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Coastal getaways, local oysters in Marin, Sonoma

Some people seek out the beach for sun and sand. Up here, where we are blessed with the astounding beauty of the Marin and Sonoma coasts, it's equally about the food — the happy habitat of the slurpy, shuck-needy, sweet-meated oyster.

Down them raw, barbecue them or slather them with all manner of accoutrements and a meal is made, preferably paired with something ice cold and brewed or a creamy sauvignon blanc bubbling with minerality.

Here are some local favorite places within an afternoon's drive, where oysters are the stars, many other fine foods may be enjoyed and in some cases, a room can be had for the night.

<CF114><CP9>Dillon Beach Resort and Caf?/CP>: </CF><CF101>A</CF>n out-of-the-way place with ocean views that's open for breakfast, lunch and dinner Thursday to Sunday from 8 a.m. to 8 p.m. Featuring galloping bowls of clam chowder, big breakfasts and great bread, the Dillon Beach Resort also touts a surf shop and general store. But that's not all. Oceanside two-bedroom cabins big enough for six people may be rented by the night, week or month, complete with equipped kitchen and outdoor barbecue ($200-$250/night). It's the ideal place to hole up for a getaway exploring this, the more rugged side of Tomales Bay.

<CF102>1 Beach Ave., Dillon Beach, 878-2696, dillonbeachresort.com.

</CF><CF114><CP9>Hog Island Oyster Farm:</CP> </CF>Hog Island has become a household name because of the quality of its oysters, clams and mussels — the first to be certified sustainable — and because of the nature of its picnic experience on the farm (reservations required). Here, tables are laid out and barbecue pits made available for a grand day out, shucking your own and eating just a stone's throw from where the oysters are harvested. Already shucked and grilled oysters, along with beer, wine and other local goods like cheese are also sold at The Boat, Hog Island's own oyster bar on the farm, on a first-come, first-served basis.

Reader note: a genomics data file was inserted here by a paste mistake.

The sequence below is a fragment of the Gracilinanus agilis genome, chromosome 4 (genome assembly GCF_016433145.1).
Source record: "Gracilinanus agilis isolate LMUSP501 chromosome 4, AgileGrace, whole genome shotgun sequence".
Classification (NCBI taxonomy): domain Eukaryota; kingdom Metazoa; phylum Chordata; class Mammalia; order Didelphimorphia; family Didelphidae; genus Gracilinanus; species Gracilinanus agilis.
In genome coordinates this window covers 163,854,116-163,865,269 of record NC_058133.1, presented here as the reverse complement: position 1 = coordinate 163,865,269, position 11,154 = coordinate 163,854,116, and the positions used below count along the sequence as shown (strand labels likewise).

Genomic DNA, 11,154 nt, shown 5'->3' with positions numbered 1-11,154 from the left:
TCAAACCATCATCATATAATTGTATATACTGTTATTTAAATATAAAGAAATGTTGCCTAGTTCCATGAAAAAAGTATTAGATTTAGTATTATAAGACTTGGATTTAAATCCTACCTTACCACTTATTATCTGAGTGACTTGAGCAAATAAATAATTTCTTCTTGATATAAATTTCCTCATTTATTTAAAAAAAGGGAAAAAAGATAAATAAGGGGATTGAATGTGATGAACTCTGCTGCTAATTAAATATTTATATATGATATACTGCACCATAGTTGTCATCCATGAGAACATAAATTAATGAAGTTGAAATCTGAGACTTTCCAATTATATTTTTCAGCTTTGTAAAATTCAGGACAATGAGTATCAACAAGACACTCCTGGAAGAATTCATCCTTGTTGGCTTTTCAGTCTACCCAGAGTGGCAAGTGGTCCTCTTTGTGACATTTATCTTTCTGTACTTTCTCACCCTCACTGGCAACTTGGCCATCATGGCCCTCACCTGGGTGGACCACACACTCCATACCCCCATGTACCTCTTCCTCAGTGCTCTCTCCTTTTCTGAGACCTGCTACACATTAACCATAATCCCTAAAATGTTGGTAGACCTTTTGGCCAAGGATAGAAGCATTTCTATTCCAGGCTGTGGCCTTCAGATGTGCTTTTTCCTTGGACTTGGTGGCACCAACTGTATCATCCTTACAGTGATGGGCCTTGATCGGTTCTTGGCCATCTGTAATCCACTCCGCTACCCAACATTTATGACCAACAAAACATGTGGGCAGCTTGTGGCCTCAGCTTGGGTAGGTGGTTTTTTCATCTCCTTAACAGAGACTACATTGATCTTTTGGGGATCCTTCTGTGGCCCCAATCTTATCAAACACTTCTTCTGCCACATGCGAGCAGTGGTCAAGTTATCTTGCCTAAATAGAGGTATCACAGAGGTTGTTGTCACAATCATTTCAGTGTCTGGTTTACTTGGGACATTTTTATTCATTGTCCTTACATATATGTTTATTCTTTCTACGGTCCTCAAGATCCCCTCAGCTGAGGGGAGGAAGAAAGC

<CF103>20215 Highway 1, Marshall, (415) 663-9218, hogislandoysters.com.

</CF><CF114><CP9>Inn on Tomales Bay Bed and Breakfast:</CP> </CF>This quiet, simply adorned inn, right near Nick's Cove, has three rooms overlooking Tomales Bay with big beds, fireplaces and reading chairs; no TVs in sight. Rates range from $130 to $150 a night, a perfectly acceptable bargain after a day of eating and exploring.

<CF102>22555 Highway 1, Marshall, (415) 663-9002, tomalesbay.com

</CF><CF114><CP9>Nick's Cove:</CP></CF> Known for great farm-to-table cuisine and amazing waterside views, Nick's Cove has just introduced a monthly series of Vintners' Dinners the first Thursday of every month through 2012, partnering with Thumbprint Cellars, Halleck Vineyards, Freemark Abbey, Lagunitas Brewery, Patz &amp; Hall and Boheme to showcase each producer's wines (or beers) alongside four to five courses of executive chef Austin Perkins' food. The winemakers (or brewers) are on hand to personally pour their wines, tell stories and answer questions. The restaurant is also kicking off Wine Wednesdays, a chance to get 50 percent off any bottle on its wine list, even reserve vintages. Nick's makes a mean brunch, too, all the better after staying the night in one of its 12 coastal cabins, some of them pet-friendly.


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